The falling object flashed flight as it began to burn up and break down.
The meteor is likely to have been a small piece of a comet or asteroid entering the planet’s atmosphere, U.K. Meteor Network co-founder Richard Kacerek told The New York Times, noting that some pieces of it were believed to have survived the fall.
Some witnesses reported hearing a sonic boom or rumbling
Hundreds of people took to the internet with eyewitness reports of the incident.
In general, meteors are common, though less than 5% make it to the ground, according to NASA.
More than 50,000 meteorites have been found on Earth, most from asteroids, they report.
Time travel is one of mankind’s favorite fantasies. But what if it were possible to build a real time machine? To travel into the future, or the past? Scientists are now teetering on making that impossible dream, reality.
Experience the first minutes of a secret time travel mission in the 1980s leaked online!
Prof. Brian Greene, author of “The Elegant Universe” will show you the right way to time travel as he joins Faith in a discussion of the underlying science of time travel and clears up some time travel myths like, is it ok to interact with your younger self while time traveling? (Turns out, it’s OKAY.)
Acclaimed physicist Brian Greene reveals a mind-boggling reality beneath the surface of our everyday world.
“The Fabric of the Cosmos,” a four-hour series based on the book by renowned physicist and author Brian Greene, takes us to the frontiers of physics to see how scientists are piecing together the most complete picture yet of space, time, and the universe. With each step, audiences will discover that just beneath the surface of our everyday experience lies a world we’d hardly recognize—a startling world far stranger and more wondrous than anyone expected.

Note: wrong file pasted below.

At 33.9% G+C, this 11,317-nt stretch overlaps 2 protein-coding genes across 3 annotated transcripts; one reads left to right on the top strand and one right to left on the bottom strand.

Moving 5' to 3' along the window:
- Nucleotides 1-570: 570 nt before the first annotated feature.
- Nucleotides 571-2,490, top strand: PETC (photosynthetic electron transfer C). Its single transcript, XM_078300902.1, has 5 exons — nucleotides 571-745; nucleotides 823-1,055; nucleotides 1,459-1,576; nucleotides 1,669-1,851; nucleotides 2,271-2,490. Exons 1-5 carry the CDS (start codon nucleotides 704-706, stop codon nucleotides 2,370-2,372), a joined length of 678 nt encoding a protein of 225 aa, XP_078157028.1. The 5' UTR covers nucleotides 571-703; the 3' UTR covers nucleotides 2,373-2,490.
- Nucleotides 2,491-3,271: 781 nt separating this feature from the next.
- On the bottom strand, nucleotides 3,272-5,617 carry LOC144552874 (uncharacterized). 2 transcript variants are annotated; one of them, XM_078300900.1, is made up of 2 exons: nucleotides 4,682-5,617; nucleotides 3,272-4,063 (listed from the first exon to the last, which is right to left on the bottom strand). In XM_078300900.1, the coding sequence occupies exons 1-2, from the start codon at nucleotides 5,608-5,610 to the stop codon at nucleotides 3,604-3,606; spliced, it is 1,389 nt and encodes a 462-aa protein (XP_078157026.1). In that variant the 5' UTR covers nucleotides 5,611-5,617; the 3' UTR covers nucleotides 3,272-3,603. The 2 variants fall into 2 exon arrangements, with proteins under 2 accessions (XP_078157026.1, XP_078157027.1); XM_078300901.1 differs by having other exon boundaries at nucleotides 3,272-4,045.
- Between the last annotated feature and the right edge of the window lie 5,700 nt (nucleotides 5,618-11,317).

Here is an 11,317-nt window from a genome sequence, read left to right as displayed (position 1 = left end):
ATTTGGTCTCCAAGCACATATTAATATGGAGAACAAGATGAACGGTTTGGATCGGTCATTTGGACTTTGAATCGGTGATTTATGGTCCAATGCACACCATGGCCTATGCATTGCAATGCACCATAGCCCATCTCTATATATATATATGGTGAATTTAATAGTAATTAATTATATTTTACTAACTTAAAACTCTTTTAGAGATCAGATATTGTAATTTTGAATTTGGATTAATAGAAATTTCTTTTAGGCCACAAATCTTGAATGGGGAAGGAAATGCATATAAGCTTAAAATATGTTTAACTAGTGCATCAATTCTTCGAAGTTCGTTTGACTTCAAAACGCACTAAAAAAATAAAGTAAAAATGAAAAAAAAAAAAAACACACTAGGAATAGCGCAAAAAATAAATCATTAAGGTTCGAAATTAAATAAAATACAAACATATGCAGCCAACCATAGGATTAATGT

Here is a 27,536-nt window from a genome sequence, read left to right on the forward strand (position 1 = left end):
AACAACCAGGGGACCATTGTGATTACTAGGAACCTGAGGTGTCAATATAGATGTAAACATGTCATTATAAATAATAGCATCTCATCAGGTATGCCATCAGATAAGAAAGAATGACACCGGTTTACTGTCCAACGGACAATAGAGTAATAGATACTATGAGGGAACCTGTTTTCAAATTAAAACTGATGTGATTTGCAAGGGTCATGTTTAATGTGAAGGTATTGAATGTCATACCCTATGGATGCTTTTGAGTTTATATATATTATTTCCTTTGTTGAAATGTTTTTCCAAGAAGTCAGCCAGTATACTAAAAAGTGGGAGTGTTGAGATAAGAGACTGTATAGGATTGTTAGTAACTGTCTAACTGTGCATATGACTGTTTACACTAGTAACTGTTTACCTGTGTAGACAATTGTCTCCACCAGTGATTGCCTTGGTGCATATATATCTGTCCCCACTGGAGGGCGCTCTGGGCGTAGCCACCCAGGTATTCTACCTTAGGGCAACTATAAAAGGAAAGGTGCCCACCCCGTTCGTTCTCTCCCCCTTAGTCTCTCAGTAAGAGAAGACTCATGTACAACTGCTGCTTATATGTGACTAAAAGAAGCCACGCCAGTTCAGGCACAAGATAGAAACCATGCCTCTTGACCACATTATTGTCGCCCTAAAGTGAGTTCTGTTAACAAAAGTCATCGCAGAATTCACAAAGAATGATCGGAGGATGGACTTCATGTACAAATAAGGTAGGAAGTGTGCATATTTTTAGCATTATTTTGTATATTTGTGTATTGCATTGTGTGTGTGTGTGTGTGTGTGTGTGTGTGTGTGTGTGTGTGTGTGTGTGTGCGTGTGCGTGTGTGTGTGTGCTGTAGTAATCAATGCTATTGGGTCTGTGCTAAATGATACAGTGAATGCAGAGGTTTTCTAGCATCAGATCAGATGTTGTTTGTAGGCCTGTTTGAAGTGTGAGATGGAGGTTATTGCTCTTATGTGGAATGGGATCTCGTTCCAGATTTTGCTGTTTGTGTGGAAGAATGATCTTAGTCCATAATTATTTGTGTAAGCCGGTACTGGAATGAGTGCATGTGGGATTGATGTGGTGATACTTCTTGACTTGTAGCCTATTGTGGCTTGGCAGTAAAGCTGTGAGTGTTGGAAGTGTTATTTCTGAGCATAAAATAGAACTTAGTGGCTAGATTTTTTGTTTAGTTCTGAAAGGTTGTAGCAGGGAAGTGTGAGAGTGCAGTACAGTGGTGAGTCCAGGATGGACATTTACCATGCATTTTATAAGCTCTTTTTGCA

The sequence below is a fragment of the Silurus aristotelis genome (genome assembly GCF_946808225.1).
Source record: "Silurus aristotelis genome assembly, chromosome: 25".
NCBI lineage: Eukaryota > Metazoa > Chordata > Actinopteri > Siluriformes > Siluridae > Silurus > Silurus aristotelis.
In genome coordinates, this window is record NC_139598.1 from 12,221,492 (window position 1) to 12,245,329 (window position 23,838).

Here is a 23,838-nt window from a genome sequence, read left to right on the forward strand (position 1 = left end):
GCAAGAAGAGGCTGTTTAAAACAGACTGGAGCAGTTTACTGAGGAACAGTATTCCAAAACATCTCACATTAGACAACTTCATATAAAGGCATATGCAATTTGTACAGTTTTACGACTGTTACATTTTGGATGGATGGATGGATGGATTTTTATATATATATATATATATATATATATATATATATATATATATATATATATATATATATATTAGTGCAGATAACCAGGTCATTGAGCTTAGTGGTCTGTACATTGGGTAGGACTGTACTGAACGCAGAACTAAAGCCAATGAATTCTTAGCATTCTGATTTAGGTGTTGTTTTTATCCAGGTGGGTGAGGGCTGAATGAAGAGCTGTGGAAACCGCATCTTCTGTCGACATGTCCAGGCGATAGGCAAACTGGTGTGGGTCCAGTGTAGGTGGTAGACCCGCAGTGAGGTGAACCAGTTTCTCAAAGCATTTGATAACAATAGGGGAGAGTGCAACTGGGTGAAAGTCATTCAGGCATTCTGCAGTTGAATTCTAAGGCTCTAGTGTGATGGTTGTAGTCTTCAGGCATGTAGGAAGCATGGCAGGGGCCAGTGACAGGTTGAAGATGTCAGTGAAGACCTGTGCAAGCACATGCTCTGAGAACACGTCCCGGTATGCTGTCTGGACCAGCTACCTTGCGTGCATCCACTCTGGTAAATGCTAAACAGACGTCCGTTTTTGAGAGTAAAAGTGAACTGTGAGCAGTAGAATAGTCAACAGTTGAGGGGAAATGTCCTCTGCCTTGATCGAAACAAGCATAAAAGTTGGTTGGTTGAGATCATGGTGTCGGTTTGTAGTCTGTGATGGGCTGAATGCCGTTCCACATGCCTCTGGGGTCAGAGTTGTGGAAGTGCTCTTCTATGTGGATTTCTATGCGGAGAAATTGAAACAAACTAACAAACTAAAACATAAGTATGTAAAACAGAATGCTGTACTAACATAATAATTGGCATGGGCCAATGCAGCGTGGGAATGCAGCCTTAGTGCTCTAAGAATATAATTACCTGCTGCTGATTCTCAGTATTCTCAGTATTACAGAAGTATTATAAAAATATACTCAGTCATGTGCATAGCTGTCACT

Brian Greene is going to let you in on a secret: We’ve all been deceived. Our perceptions of time and space have led us astray. Much of what we thought we knew about our universe—that the past has already happened and the future is yet to be, that space is just an empty void, that our universe is the only universe that exists—just might be wrong.
Interweaving provocative theories, experiments, and stories with crystal-clear explanations and imaginative metaphors like those that defined the groundbreaking and highly acclaimed series “The Elegant Universe,” “The Fabric of the Cosmos” aims to be the most compelling, visual, and comprehensive picture of modern physics ever seen on television.
A person named “John Titor” started posting on the Internet one day, claiming to be from the future and predicting the end of the world. Then he suddenly disappeared, never to be heard from again.
This is our planet’s bleak future: a second Civil War splinters America into five factions, leaving the new capital based in Omaha. World War III breaks out in 2015, starting with Russia and the U.S. trading nukes and ending with three billion dead. Then, to top it all off, a computer bug delivers where Y2K sputtered, destroying our world as we know it. That is, unless an audacious time traveler successfully traverses the space-time continuum to change the course of future history.
In late 2000, that person signed onto the Internet.
A poster going by the screennames “TimeTravel_0” and “John Titor” on a variety of message boards, beginning with the forum at the Time Travel Institute, claimed he was a soldier sent from 2036, the year the computer virus wiped the world. His mission was to head back to 1975 in order to snatch-and-grab an IBM 5100 computer, which had the necessary equipment to fight the future virus. (His detour to the year 2000 was simply to get a little R&R while visiting his three-year-old self, ignoring every fabric-of-time paradox rule from time-travel stories.) Over the next four months, Titor responded to every question other posters had, describing future events in poetically-phrased ways, always submitted with a general disclaimer that alternate realities do exist, so his reality may not be our own. In between dire urgings to learn first aid and stop eating beef—Mad Cow was a serious threat in his reality—Titor provided a number of technical specs regarding how time travel worked, with overly complex algorithms and grainy, hard-to-make-out photos of his actual machine. (Which, yes, of course, was an automobile: a 1987 Chevy Suburban.) He even showed off his cool futuristic military insignia.